The Important ‘Tear Down This Wall’ Moment — Walking Again

When I heard President Biden say that Putin could no longer stay in power, I cheered. Then I wonder how long it will take for the White House or the State Department to respond to his comment. I didn’t set a stopwatch, but it didn’t last long. I’m not surprised – I know that politics and truth are not comfortable bed mates.

On June 12, 1987, my father Ronald Reagan stood in front of the Brandenburg Gate and said his now-famous quote: “Mr. Gorbachev, tear down this wall. His voice dripped with anger. He then told Lou Cannon that his anger was really not at Gorbachev but at the East Berlin police, who, he discovered, had cornered everyone away from loudspeakers so they could did not hear what the President of the United States had to say. Only the West Berliners, on the side where he was speaking, could hear.

Before that day, the speech my father gave back and forth between Peter Robinson, who drafted it, my father, the State Department, and the National Security Council. The line “tear down this wall” continues to be cut; The reasons given were that it would be a direct challenge and would damage relations with the new leader of the Soviet Union. My father kept putting it back. I don’t know for sure, but I guess his objection eventually gave up, knowing that he had a hard time saying exactly that.

After the speech, Henry Kissinger dismissed the idea of ​​the wall falling as a fantasy. The US State Department, while not going against the line, has made relatively one-sided statements about the unification of East and West Germany, but has definitely not mentioned the idea of ​​tearing down the wall. Many media outlets have written my father’s words as stupid idealism. And the Soviet news agency Tass called it “an overt provocation” and a “war motive.”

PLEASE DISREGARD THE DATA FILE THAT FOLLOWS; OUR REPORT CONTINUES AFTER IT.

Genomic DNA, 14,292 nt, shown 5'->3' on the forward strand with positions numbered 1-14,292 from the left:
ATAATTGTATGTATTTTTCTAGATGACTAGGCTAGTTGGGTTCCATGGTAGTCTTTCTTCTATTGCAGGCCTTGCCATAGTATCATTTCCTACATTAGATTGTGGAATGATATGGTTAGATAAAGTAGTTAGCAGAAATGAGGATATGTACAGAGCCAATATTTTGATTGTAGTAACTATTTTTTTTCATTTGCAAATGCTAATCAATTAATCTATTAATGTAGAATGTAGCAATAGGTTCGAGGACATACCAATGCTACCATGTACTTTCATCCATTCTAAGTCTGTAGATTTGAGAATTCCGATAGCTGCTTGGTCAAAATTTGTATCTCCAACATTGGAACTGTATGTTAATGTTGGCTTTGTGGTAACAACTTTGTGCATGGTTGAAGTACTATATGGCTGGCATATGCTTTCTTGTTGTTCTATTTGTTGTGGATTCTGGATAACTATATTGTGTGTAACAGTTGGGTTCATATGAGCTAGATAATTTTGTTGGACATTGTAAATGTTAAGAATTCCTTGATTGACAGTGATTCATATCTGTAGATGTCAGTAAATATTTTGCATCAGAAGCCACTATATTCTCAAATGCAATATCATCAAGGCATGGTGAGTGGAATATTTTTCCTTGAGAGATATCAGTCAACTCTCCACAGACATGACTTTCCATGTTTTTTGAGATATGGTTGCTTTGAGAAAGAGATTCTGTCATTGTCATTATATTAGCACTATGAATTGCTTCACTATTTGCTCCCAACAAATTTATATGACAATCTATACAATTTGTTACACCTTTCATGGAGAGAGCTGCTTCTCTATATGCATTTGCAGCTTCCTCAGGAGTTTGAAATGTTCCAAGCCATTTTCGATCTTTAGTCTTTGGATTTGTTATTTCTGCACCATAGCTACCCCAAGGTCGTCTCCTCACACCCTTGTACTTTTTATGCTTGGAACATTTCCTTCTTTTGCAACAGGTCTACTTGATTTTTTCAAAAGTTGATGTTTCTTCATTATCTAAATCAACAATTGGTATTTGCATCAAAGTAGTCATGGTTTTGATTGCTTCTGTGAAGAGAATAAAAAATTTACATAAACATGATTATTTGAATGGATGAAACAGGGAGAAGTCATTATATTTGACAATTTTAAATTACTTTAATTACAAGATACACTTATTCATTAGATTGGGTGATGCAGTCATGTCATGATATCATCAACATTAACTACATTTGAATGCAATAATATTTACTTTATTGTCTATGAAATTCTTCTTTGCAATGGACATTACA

“Biden is speaking to the world, but it seems pretty clear that he is speaking quite directly to the Russian people who may or may not hear his speech.”

On 9 November 1989, it was announced that people in East Berlin could travel freely in West Berlin. Thousands of Germans rushed into the wall with hammers and chisels. Over the next few weeks, the wall was demolished. After it fell, there was a reassessment of my father’s words. Time magazine said they were “the four most famous words of Ronald Reagan’s presidency.” Douglas Brinkley said it “boosted the spirit of the pro-democracy movement in East Germany.”

Biden is speaking to the world, but it seems pretty clear that he is speaking quite directly to the Russian people who may or may not hear his speech.

History is often defined by unique moments in time – an action, a line spoken with the courage of faith and an unflinching steadfastness to the truth. We all watched in horror as Vladimir Putin committed war crimes, massacred civilians. Of course he shouldn’t continue to be in power. Russia let that happen, but emotions are the important thing to have a say.

History is also defined by those who entered the moment given them and acted not out of political prudence, but out of moral certainty and justifiable outrage at inhumanity. religion they are witnessing.

President Biden’s words will live on. Walking back will fade. The Important ‘Tear Down This Wall’ Moment — Walking Again

Russell Falcon

Russell Falcon is a Interreviewed U.S. News Reporter based in London. His focus is on U.S. politics and the environment. He has covered climate change extensively, as well as healthcare and crime. Russell Falcon joined Interreviewed in 2023 from the Daily Express and previously worked for Chemist and Druggist and the Jewish Chronicle. He is a graduate of Cambridge University. Languages: English. You can get in touch with me by emailing:

Related Articles

Back to top button